As jazz was expanded during the 1950s through the 1970s, the Basie and Ellington bands were still around, as were bands led by Buddy Rich, Gene Krupa, Lionel Hampton, Earl Hines, Les Brown, Clark Terry, and Doc Severinsen. Progressive bands were led by Dizzy Gillespie, Gil Evans, Carla Bley, Toshiko Akiyoshi and Lew Tabackin, Don Ellis, and Anthony Braxton.
Other bandleaders used Brazilian and Afro-Cuban music with big band instrumentation, and big bands led by arranger Gil Evans, saxophonist John Coltrane (on the album Ascension from 1965) and bass guitarist Jaco Pastorius introduced cool jazz, free jazz and jazz fusion, respectively, to the big band domain. Modern big bands can be found playing all styles of jazz music. Some large contemporary European jazz ensembles play mostly avant-garde jazz using the instrumentation of the big bands. Examples include the Vienna Art Orchestra, founded in 1977, and the Italian Instabile Orchestra, active in the 1990s.
In the late 1990s, there was a swing revival in the U.S. The Lindy Hop became popular again and young people took an interest in big band styles again.
Big bands maintained a presence on American television, particularly through the late-night talk show, which has historically used big bands as house accompaniment. Typically the most prominent shows with the earliest time slots and largest audiences have bigger bands with horn sections while those in later time slots go with smaller, leaner ensembles.
During the 1930s, Earl Hines and his band broadcast from the Grand Terrace in Chicago every night across America. In Kansas City and across the Southwest, an earthier, bluesier style was developed by such bandleaders as Bennie Moten and, later, by Jay McShann and Jesse Stone. Big band remotes on the major radio networks spread the music from ballrooms and clubs across the country during the 1930s and 1940s, with remote broadcasts from jazz clubs continuing into the 1950s on NBC's Monitor. Radio increased the fame of Benny Goodman, the "Pied Piper of Swing". Others challenged him, and battle of the bands became a regular feature of theater performances.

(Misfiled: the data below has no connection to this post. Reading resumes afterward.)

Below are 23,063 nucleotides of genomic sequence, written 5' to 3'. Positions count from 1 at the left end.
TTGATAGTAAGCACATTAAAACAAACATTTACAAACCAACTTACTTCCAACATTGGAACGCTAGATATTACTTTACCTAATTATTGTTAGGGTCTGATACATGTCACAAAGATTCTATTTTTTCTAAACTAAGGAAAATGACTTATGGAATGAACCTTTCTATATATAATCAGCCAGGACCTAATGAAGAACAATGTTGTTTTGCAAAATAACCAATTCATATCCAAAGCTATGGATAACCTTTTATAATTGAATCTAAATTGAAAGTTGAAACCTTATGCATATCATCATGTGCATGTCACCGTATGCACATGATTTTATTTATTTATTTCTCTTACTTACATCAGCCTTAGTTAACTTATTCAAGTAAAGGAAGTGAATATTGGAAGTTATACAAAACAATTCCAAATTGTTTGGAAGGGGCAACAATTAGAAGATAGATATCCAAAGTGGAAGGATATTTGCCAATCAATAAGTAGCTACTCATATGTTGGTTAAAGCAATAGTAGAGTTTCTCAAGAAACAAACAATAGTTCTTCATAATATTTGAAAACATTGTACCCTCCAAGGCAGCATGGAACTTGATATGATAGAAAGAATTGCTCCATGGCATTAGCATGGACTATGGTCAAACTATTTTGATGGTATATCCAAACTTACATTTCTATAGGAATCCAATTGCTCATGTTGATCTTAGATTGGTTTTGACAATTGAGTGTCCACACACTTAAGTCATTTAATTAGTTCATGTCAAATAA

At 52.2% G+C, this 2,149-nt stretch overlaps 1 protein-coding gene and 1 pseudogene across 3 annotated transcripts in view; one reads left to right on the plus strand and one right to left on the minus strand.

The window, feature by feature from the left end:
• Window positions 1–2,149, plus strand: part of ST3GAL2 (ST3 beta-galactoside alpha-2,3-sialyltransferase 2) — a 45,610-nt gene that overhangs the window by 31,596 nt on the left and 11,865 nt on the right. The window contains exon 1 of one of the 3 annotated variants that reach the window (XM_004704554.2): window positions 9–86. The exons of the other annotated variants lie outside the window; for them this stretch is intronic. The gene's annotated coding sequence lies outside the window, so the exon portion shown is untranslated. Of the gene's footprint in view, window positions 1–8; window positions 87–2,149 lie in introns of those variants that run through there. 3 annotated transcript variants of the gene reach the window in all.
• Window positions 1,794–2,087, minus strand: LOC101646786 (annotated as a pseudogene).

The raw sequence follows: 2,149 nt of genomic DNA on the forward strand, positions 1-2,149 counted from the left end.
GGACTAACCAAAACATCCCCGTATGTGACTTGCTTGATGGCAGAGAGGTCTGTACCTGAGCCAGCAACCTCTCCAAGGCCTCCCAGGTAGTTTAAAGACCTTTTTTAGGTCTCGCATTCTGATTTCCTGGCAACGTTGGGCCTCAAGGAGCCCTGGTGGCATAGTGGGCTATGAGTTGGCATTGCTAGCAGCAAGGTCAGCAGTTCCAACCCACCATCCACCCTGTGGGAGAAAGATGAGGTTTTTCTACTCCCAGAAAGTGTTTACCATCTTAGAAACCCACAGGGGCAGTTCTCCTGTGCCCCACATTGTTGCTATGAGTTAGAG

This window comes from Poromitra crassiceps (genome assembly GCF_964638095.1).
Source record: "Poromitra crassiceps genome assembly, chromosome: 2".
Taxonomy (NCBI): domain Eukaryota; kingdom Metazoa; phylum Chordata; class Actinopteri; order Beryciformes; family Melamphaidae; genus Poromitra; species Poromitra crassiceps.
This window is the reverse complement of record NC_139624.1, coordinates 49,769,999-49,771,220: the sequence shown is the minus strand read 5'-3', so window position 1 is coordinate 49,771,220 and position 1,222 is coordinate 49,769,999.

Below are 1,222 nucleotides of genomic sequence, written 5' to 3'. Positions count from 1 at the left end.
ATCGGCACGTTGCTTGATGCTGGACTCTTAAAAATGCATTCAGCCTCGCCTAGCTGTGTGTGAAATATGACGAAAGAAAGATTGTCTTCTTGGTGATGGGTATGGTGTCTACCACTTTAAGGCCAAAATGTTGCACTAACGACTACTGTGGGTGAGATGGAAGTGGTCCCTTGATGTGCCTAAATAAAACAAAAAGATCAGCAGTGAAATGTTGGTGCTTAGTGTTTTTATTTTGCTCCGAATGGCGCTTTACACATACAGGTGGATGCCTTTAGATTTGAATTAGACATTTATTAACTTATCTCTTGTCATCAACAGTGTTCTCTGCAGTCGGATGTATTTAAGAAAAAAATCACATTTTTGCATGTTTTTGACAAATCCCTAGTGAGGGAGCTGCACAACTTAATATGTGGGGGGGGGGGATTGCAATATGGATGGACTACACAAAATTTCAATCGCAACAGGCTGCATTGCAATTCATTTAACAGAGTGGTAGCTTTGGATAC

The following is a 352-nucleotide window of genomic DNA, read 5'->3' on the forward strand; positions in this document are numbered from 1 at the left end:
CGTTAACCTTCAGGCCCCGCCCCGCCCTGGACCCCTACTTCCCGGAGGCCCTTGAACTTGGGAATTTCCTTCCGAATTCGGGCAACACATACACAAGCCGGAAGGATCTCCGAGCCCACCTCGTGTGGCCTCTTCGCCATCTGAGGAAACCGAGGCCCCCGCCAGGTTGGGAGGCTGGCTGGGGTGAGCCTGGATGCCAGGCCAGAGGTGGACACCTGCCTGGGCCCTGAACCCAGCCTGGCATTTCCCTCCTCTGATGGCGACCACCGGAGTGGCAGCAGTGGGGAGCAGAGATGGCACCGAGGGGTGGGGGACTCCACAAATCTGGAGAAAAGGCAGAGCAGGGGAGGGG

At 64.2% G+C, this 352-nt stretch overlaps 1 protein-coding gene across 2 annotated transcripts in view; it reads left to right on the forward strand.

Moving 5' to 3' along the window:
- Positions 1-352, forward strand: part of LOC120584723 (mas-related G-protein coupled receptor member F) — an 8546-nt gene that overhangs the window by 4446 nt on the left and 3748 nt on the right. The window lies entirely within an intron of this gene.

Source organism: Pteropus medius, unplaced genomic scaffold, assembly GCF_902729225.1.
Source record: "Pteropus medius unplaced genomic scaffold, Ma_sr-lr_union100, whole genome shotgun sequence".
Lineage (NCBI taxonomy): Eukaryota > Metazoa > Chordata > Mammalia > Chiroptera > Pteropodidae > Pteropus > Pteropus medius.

Gloria Parker had a radio program on which she conducted the largest all-girl orchestra led by a female. She led her Swingphony while playing marimba. Phil Spitalny, a native of Ukraine, led a 22-piece female orchestra known as Phil Spitalny and His Hour of Charm Orchestra, named for his radio show, The Hour of Charm, during the 1930s and 1940s. Other female bands were led by trumpeter B. A. Rolfe, Anna Mae Winburn, and Ina Ray Hutton.
Big Bands began to appear in movies in the 1930s through the 1960s, though cameos by bandleaders were often stiff and incidental to the plot. Fictionalized biographical films of Glenn Miller, Gene Krupa, and Benny Goodman were made in the 1950s.
The bands led by Helen Lewis, Ben Bernie, and Roger Wolfe Kahn's band were filmed by Lee de Forest in his Phonofilm sound-on-film process in 1925, in three short films which are in the Library of Congress film collection.
- Gioia, Ted (2011). The History of Jazz (2 ed.). New York: Oxford University Press. pp. 100—. ISBN 978-0-19-539970-7.
- "Big Band Music Genre Overview". AllMusic. Retrieved 6 September 2017.
- Collier, James (2002). Kernfeld, Barry, ed. The New Grove Dictionary of Jazz. 1 (2nd ed.). New York: Grove's Dictionaries. p. 122. ISBN 1-56159-284-6.
- Kernfeld, Barry (1995). What to Listen to in Jazz. New Haven [u.a.]: Yale Univ. Press. pp. 90–91. ISBN 0-300-05902-7.
- John Behrens (March 2011). America's Music Makers: Big Bands & Ballrooms 1912-2011. AuthorHouse. pp. 36–. ISBN 978-1-4567-2952-3. Retrieved August 31, 2017.
- Travis, Dempsey J. (26 March 1985). "Where The Jazz Was Super-hot". tribunedigital-chicagotribune. Retrieved 6 September 2017.
- William Russo, Composing for the Jazz Orchestra University of Chicago Press, Library of Congress no. 61-8642
- George T. Simon, The Big Bands, The Macmillan Company, New York, 1967, Library of Congress no. 67-26643